The First Alchemists: The Spiritual and Practical Origins of the Noble and Holy Art, by Tobias Churton
Inner Traditions, 1644116839, 320 pages, November 2023

Alchemy can sometimes feel like a buzzword, especially in modern times where it has taken on a heavily psychological context due to Carl Jung’s work and been co-opted by every influencer promising instant change. For those who begin to research alchemy in a more historical context, it quickly becomes exceedingly clear that the path is long and jumbled. Weaving through the different strands throughout time and global cultures amid intentional secret-keeping become a quandary. In his introduction to The First Alchemists: The Spiritual and Practical Origins of the Noble and Holy Art, Tobias Churton writes:

“Well, it is hardly surprising that confusion has inhibited understanding of alchemy. The term has perhaps simply come to mean “too much.” When confronted with something akin to a Gordian knot, I feel an urge not to annihilate the puzzle by putting my sword through it as Alexander the Great did but rather to retire and try to figure out how the knotty phenomenon actually came about. And that is my explanation for undertaking this investigation into the first alchemists. The job needed doing.”1

I absolutely agree with Churton’s assertion that someone had to conduct more thorough research about the origins and alchemy and piece it together for others. So much of what I’ve read about alchemy’s history focuses on Hermeticism, particularly in the 1400s and beyond when ancient texts prompted a revival of the art, which is fascinating, but many books neglect the deeper history, the roots of alchemy.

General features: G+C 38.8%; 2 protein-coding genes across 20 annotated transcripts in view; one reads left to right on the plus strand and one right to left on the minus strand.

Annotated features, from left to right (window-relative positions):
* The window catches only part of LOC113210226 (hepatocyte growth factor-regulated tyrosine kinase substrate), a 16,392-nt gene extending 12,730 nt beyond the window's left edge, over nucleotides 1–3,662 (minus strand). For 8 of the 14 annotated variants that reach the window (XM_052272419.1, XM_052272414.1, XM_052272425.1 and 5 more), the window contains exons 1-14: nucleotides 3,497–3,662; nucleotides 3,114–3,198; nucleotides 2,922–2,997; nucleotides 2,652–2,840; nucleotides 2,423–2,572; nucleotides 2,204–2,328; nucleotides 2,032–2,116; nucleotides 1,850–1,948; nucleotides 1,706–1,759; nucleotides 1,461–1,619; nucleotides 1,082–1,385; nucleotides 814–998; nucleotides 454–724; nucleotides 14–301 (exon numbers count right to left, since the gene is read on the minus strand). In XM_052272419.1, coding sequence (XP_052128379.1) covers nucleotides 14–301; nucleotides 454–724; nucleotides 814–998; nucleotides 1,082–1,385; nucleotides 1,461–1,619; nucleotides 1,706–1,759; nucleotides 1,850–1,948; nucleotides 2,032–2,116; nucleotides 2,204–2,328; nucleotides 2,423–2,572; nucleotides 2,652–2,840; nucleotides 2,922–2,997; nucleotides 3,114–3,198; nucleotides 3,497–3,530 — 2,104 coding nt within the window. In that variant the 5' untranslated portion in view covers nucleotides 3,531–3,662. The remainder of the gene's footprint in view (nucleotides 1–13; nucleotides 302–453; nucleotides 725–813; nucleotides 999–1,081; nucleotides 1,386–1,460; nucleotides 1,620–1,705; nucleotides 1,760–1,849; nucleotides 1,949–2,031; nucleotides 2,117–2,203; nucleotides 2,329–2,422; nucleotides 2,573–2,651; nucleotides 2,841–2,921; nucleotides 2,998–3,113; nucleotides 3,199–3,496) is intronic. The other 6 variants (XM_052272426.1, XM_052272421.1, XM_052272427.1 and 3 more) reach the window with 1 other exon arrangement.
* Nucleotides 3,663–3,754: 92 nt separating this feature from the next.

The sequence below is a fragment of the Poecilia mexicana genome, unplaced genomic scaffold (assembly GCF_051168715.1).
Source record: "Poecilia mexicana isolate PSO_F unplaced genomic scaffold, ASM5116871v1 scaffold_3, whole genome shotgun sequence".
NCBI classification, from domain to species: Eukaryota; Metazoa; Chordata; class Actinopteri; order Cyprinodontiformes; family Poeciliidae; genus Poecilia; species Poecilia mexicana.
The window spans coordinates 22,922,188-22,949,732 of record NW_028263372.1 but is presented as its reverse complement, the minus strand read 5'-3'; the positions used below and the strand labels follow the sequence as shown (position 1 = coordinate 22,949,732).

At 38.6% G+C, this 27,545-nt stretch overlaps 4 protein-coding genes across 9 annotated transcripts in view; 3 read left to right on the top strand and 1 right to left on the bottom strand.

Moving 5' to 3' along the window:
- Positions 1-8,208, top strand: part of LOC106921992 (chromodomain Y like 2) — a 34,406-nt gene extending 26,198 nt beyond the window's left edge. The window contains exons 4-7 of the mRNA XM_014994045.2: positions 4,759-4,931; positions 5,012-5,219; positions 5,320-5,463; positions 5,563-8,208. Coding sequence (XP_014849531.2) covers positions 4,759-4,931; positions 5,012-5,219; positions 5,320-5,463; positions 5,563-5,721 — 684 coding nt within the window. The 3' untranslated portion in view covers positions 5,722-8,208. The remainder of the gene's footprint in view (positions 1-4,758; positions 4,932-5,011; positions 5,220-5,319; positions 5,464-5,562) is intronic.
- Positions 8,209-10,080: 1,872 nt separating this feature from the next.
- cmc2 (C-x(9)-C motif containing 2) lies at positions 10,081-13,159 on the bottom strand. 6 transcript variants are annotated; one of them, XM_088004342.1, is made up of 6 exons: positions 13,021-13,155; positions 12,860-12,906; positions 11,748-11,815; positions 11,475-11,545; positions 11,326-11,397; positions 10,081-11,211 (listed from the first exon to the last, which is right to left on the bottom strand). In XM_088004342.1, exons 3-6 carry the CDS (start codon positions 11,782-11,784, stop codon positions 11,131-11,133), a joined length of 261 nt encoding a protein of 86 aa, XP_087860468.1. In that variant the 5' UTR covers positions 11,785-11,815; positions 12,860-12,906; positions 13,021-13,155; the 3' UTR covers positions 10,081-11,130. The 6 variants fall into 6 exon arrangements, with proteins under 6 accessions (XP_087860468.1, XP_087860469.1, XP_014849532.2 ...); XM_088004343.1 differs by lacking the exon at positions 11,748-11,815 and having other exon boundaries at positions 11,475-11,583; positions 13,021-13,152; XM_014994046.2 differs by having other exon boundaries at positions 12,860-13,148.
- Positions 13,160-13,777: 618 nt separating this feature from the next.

In laying his foundation, Churton begins by teaching  readers about the oldest surviving texts on alchemy (Stockholm papyrus, Leiden papyrus). While these texts were mundane rather than mystical in nature, focusing on things such as dye recipes, making and whitening pearls, cleansing stones, and creating imitation gold and silver. He also covers Pseudo-Democritus’s Four Books, the oldest texts on alchemy that have been lost to history but were summarized in surviving treatises Physika kai Mystika (Natural and Secret Questions) and Peri asēmou poiēseōs (On the Making of Silver).

These texts situate early alchemy’s origins in Roman Egypt. Churton shares sources that claim Pseudo-Democritus was influenced by Ostanes, a great Egyptian priest. In addition to Ostanes, these early practitioners include Cleopatra, Mariam (a Jewish woman known in alchemical tradition as Mary the Prophetess), and artisan Theosebeia–notably all women. Churton spends time on each woman, detailing pretty much all that is known about them, particularly from the writing of Zosimos of Panopolis.

“Early alchemy has something of a cosmopolitan, if not multinational and above all practical, rather than ideological air about it.”2

Three whole chapters are dedicated to Zosimos, and he continues to be the prominent focus of the rest of the book, because there is more written testimony from him than any other early alchemist. Titled “father of religious alchemy”3, his contributions can hardly be understated. Churton describes how, “Zosimos’s alchemy is a natural divine path to God, in which pious practitioners are called to identity with all elements and transformations, so as to experience harmonious union, or “gold”…”4